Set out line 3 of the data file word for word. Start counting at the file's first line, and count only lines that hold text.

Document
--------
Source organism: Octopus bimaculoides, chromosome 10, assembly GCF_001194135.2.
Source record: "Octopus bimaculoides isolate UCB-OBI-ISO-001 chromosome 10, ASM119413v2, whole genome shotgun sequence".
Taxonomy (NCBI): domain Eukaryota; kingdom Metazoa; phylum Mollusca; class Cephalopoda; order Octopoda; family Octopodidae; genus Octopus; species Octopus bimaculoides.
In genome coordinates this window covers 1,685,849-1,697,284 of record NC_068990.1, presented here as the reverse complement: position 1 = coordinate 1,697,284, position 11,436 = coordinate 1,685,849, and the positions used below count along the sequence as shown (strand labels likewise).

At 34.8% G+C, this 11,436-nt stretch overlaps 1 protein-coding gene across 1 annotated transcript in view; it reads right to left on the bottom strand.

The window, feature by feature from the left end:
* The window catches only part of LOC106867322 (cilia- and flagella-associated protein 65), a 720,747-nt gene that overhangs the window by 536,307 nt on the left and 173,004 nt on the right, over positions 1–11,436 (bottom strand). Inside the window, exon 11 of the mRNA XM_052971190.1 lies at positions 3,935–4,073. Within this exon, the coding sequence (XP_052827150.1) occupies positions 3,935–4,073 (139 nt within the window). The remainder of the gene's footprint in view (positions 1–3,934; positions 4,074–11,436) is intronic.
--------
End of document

Taxonomy (NCBI): domain Eukaryota; kingdom Metazoa; phylum Mollusca; class Cephalopoda; order Octopoda; family Octopodidae; genus Octopus; species Octopus bimaculoides.